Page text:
Vegan or Vegetarian

So, what exactly is the difference between vegan and vegetarian?

Vegan is the practice of abstaining from the use of animal products. In short, it rejects the commodity status of animals. In practice this means throwing out your eggs in addition to your $2000 Helmet Lang leather jacket as well as butter, yogurt, milk, meats, cheeses, etc. Ethical Vegans extend the practice into other areas of their lives i.e. beauty products or other animal products like beeswax or soap. The reasons for adopting a vegetarian or vegan lifestyle could range from practicing compassion towards living creatures to contending that animal products are environmentally damaging and unsustainable. Lastly, since meat is so expensive, a vegetarian diet could help save money in the long run.

No animal products means no protein, so you’ll have to find good sources of protein elsewhere. Some kinds of healthy proteins are lentils, beans, soy and quinoa (Be careful when eating soy, as too much can cause as much damage as eating too much meat!) Vegan diets are very high in fiber, magnesium, folic acid, vitamin C, E and Iron, but they’re low in vitamin B12, so you might want to supplement that with iron to avoid fatigue or depression. Now, the great thing about becoming vegan, besides impressing your friends and family with your savage knowledge of organic nutrition, is that it doesn’t have to happen overnight. In other words, the best way to become vegan is to slowly introduce plant based foods into your diet.

Another interesting thing about vegetarian and vegan diets is it’s impact on mood. According to a  2012 study in Nutrition Journal, omnivorous diets contain more arachidonic acid which can alter neurological changes that affect your mood. On the flip side, a vegan diet might not get you all the vitamins you need and that could cause depression or resulting negative mood as well.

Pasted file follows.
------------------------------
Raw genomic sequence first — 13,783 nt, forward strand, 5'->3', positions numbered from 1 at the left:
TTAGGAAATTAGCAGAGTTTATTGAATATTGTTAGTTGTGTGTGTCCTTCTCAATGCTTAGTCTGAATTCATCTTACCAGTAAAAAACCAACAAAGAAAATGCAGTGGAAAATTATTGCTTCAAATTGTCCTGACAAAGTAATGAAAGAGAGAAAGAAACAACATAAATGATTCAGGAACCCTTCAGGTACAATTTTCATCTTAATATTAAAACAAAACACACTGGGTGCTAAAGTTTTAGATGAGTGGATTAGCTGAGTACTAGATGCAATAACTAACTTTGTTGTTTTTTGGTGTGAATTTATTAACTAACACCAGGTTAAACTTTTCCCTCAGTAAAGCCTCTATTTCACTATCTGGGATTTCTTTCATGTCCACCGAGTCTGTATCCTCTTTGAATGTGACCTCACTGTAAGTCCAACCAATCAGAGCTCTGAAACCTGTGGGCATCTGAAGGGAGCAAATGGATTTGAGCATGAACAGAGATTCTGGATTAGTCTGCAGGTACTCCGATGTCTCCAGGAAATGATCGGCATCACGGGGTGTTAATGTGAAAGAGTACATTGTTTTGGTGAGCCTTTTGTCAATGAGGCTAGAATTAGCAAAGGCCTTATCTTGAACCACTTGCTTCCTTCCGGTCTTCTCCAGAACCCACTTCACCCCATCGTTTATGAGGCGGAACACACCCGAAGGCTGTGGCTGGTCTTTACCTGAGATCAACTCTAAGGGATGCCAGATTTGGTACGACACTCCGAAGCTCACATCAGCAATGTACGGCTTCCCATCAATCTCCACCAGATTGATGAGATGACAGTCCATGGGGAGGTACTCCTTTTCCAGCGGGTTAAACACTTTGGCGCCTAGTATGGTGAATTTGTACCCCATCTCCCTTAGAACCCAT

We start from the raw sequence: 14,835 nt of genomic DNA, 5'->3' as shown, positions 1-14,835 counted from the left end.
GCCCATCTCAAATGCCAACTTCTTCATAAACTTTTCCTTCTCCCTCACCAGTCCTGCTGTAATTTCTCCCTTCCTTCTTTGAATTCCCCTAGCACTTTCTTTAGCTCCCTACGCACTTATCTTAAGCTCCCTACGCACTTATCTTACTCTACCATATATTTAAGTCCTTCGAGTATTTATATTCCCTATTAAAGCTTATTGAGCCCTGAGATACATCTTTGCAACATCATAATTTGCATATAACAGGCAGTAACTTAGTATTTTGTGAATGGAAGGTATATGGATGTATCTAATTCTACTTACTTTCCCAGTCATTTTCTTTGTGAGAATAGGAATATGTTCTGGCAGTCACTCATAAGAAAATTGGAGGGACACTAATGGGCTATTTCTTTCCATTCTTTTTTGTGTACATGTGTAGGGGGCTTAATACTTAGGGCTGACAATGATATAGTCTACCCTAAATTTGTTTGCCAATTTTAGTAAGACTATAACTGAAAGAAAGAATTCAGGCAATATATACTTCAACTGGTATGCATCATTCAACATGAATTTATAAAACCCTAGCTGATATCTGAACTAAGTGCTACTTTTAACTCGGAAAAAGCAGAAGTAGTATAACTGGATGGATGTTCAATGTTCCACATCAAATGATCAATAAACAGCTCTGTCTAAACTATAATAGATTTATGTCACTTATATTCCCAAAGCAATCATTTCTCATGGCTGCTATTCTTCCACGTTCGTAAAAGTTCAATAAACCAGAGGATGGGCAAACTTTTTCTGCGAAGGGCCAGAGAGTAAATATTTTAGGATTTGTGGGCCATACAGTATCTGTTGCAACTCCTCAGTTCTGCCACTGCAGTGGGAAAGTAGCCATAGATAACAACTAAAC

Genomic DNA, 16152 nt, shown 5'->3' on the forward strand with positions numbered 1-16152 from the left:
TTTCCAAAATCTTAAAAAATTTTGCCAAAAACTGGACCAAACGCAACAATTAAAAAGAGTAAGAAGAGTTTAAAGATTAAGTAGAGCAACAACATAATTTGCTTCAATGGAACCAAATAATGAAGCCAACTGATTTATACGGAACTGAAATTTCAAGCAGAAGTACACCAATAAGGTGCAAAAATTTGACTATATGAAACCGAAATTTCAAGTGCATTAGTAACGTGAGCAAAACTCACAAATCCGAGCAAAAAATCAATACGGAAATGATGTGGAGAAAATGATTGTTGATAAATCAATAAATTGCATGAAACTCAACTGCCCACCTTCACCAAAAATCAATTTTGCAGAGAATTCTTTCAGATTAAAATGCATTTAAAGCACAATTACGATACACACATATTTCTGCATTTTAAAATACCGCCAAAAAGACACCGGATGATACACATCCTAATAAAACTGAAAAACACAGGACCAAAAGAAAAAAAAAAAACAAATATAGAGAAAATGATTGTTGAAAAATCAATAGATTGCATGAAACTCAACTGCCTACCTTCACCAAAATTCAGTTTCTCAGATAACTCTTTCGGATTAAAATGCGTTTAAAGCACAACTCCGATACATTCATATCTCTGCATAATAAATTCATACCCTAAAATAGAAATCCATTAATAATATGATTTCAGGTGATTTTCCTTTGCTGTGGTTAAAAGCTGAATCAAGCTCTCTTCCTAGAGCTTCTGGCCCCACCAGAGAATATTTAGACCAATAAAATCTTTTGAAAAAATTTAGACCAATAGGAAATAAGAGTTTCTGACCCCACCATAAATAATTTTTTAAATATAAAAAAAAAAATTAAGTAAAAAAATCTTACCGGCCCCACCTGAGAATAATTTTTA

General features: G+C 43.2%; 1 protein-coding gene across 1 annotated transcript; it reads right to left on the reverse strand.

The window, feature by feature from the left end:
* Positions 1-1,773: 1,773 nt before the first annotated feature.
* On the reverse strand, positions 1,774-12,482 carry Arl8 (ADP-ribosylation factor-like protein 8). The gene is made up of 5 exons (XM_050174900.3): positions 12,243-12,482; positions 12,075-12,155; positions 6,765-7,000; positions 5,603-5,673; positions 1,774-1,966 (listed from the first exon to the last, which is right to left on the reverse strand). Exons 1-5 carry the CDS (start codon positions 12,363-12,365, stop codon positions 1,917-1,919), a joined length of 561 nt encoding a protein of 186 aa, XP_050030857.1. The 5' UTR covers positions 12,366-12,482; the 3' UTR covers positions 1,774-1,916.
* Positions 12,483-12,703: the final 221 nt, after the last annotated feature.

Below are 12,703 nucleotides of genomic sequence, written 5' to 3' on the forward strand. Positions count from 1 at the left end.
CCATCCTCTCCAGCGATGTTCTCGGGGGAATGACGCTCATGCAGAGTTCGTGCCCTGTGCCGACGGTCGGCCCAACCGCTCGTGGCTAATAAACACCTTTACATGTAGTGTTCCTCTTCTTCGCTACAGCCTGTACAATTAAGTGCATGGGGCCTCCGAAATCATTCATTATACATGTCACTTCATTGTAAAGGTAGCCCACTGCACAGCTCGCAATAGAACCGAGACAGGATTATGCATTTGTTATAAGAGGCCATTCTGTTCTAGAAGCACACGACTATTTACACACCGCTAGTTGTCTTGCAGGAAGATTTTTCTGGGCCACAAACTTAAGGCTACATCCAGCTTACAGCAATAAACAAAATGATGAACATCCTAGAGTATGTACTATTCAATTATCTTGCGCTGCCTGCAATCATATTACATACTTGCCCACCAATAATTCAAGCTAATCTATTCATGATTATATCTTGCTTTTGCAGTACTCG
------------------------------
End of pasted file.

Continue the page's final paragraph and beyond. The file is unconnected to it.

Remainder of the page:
“Vegetarian” is a loaded term and can be a bit confusing. There are several schools of vegetarianism and each exclude meat on the basis of respect for sentient life. What’s more, such ethical motivations range from religious doctrine to animal rights advocacy. But there are a whole host of reasons for becoming vegetarian including health-related, political, environmental, cultural, aesthetic, economic or personal preference.

Here are the different varieties of vegetarian and vegan diets:

Ovo: Allows consumption of eggs, but no dairy products
Lacto: Includes dairy products, but excludes eggs
Ovo-lacto: Does not eat meat, but does consume animal products such as eggs and dairy
Vegan: excludes all animal products
Raw Vegan: excludes all products of animal origin and food cooked above 48 degrees F
Fruitarianism: Consists entirely of fruits and nuts or seeds without animal products
Hindu: Usually lacto vegetarian, and may include eggs and meat in favor of Jhatka
Buddhist: Buddha allowed pork, chicken and fish under certain circumstances. The Mahayana traditions forbid eating flesh of any kind
Jain: vegetarian, excluding onions, potatoes, brinjals and garlic
Pescetarian: Lacto-Ovo diet with the addition of fish and shellfish